Sunday, January 29, 2012

Taoist masters' quest for Enlightenment

In ancient China, many Taoist masters got their enlightenment initiated by Taoist meditation not from their masters, but, as we were told, from a spiritual Immortal during their deep meditation or in their dreams. It seems that "All those who seek will find" not only hold true for Christianity, but has meaning to other spiritual search too! Carl Jung, a spiritual searcher, learned a lot from his dreamed figure Philemon, and Indian spiritualists, according to Jung, had all kinds of dreamed gurus teaching them stuffs.

In Taoist spiritual history, Immortal Liu HuaYang (柳華陽) was said to have his final enlightenment taught by Immortal Wu Chongxu (伍沖虛) who died before Liu was even born. And Taoists now and then found no problem accepting this "spiritual fact", without any negative impact towards their spirituality (ref: hardly any believer questions the "authenticity" of the Holy Gospels in Christianity, nor there need be).

Another notable example concerns a Taoist master in Qing Dynasty,  master Zhu YuanYu (朱元育). Master Zhu was famous for his book "Deciphering Can Tong Qi" 《参同契阐幽》 explaining the most complex text CanTongQi. He had the following to say in the preface of his book:


Essentially Zhu said he first learned from his famous master Zhang and read Can Tong Qi but failed to understand fully the practice and the text. After leaving (graduating from) his master, he continued to travel to different mountains of Taoist retreat and tried to seek clarification to his queries from the sages residing there. Finally, he retreated himself into a mountain, and there, he "fortunately" met with an elder Lingbao, who led him into the destination of final enlightenment. Who is Lingbao? He is one of the top three highest spirits in Taoism!

What kind of conclusions can be drawn? Tentatively, here are mine:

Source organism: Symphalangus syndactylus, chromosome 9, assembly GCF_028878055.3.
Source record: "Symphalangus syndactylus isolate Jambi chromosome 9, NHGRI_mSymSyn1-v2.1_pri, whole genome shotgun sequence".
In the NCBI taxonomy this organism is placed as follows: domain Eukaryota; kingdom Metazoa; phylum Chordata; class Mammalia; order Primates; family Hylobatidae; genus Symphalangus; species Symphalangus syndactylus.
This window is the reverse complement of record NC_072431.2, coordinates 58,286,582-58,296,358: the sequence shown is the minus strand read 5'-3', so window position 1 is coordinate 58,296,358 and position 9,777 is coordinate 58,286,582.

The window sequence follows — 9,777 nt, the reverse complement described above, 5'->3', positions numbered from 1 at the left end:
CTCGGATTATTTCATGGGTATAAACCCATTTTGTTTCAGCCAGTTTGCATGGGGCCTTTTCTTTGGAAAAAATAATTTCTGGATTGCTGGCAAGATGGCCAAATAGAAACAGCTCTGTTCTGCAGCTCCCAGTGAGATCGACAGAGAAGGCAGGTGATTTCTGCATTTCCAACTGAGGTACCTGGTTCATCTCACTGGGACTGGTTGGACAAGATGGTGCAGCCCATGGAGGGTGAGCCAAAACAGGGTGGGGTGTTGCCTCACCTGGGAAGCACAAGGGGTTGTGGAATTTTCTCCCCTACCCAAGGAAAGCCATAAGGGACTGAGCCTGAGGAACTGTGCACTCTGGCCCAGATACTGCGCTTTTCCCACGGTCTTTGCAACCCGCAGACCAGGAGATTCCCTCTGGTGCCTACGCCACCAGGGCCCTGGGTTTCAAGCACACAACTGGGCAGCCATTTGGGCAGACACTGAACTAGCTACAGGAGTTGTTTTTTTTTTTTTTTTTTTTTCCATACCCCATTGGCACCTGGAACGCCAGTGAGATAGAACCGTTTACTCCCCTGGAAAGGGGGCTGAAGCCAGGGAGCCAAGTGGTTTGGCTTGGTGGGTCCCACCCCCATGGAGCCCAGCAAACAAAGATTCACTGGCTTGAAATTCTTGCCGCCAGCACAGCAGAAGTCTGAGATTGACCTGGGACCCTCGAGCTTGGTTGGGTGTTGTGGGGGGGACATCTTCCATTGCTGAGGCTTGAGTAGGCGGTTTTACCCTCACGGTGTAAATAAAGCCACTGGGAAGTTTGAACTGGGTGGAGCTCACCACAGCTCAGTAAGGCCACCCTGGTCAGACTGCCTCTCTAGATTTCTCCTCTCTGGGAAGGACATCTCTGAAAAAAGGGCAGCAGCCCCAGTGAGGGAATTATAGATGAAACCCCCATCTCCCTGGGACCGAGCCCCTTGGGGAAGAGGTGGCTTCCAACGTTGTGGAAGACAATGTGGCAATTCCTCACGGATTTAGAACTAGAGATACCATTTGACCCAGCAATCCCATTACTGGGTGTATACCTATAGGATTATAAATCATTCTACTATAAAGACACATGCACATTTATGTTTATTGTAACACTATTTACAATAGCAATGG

1.  A master can only open the door, a student has to do his or her own search into life's mysteries.
  2. A good and honest student will know exactly when he hasn't got it, and when he got it.
  3. It takes years to solve life's mysteries the Taoist way
  4. The solution is a complete mind/body change
  5. The change is so profound and complete that a believer can only conclude that it has to be from someone with superhuman power.
In the lingo of modern psychology, it is the ultimate personality change or an overhaul of a person's personality.  A most difficult task, as the Chinese saying goes: It is easier to overturn a Government than to change someone's personality (江山易改, 本性难移). How much or how little you can change your spouse's personality after all these years (if needed to be done at all)?  Be honest!

Fortunately for the modern man, we usually don't need to go so far as to seek for a total personality overhaul.

PS: Zhu's text is the best book in explaining or deciphering Can Tong Qi.

A Korean translation of Zhu's book on Can Tong Qi


  1. Did you read 南懷瑾's commentary on the 参同契? I made it through 1/2 way for the second book, lots of interesting insights but very wordy...and quite repetitive.

  2. Nan's commentary of Can Tong Qi is actually a commentary based on (or mostly inspired by) Zhu's commentary! Nan didn't like to write, instead that was his students' notes, and therefore quite repetitive in many places...and, in my opinion, Nan is more scholarly knowledgeable than practice inspiring.


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